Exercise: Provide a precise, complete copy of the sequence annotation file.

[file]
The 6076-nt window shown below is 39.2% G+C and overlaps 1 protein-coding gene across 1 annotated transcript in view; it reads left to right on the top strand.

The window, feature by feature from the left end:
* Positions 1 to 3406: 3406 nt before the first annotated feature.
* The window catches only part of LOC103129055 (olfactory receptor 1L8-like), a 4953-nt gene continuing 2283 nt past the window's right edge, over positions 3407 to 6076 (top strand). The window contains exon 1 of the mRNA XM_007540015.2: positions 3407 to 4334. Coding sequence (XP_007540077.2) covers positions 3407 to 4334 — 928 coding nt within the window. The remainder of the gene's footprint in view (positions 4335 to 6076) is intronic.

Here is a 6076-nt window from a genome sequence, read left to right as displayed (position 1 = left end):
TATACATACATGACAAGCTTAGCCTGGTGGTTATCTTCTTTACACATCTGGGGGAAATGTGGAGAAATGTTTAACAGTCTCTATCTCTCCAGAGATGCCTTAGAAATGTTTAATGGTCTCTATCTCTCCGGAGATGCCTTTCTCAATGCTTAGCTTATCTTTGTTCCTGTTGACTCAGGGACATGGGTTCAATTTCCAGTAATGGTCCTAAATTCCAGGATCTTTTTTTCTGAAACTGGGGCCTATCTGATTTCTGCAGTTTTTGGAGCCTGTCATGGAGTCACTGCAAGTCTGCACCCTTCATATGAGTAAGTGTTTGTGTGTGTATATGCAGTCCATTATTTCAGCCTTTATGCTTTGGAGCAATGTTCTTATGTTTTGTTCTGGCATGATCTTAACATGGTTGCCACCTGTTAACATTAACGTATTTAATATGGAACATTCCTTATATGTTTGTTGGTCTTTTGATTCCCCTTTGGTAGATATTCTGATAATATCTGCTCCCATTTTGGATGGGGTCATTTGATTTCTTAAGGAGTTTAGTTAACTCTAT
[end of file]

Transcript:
The 6076-nt window shown below is 39.2% G+C and overlaps 1 protein-coding gene across 1 annotated transcript in view; it reads left to right on the top strand.

The window, feature by feature from the left end:
* Positions 1 to 3406: 3406 nt before the first annotated feature.
* The window catches only part of LOC103129055 (olfactory receptor 1L8-like), a 4953-nt gene continuing 2283 nt past the window's right edge, over positions 3407 to 6076 (top strand). The window contains exon 1 of the mRNA XM_007540015.2: positions 3407 to 4334. Coding sequence (XP_007540077.2) covers positions 3407 to 4334 — 928 coding nt within the window. The remainder of the gene's footprint in view (positions 4335 to 6076) is intronic.

Here is a 6076-nt window from a genome sequence, read left to right as displayed (position 1 = left end):
TATACATACATGACAAGCTTAGCCTGGTGGTTATCTTCTTTACACATCTGGGGGAAATGTGGAGAAATGTTTAACAGTCTCTATCTCTCCAGAGATGCCTTAGAAATGTTTAATGGTCTCTATCTCTCCGGAGATGCCTTTCTCAATGCTTAGCTTATCTTTGTTCCTGTTGACTCAGGGACATGGGTTCAATTTCCAGTAATGGTCCTAAATTCCAGGATCTTTTTTTCTGAAACTGGGGCCTATCTGATTTCTGCAGTTTTTGGAGCCTGTCATGGAGTCACTGCAAGTCTGCACCCTTCATATGAGTAAGTGTTTGTGTGTGTATATGCAGTCCATTATTTCAGCCTTTATGCTTTGGAGCAATGTTCTTATGTTTTGTTCTGGCATGATCTTAACATGGTTGCCACCTGTTAACATTAACGTATTTAATATGGAACATTCCTTATATGTTTGTTGGTCTTTTGATTCCCCTTTGGTAGATATTCTGATAATATCTGCTCCCATTTTGGATGGGGTCATTTGATTTCTTAAGGAGTTTAGTTAACTCTAT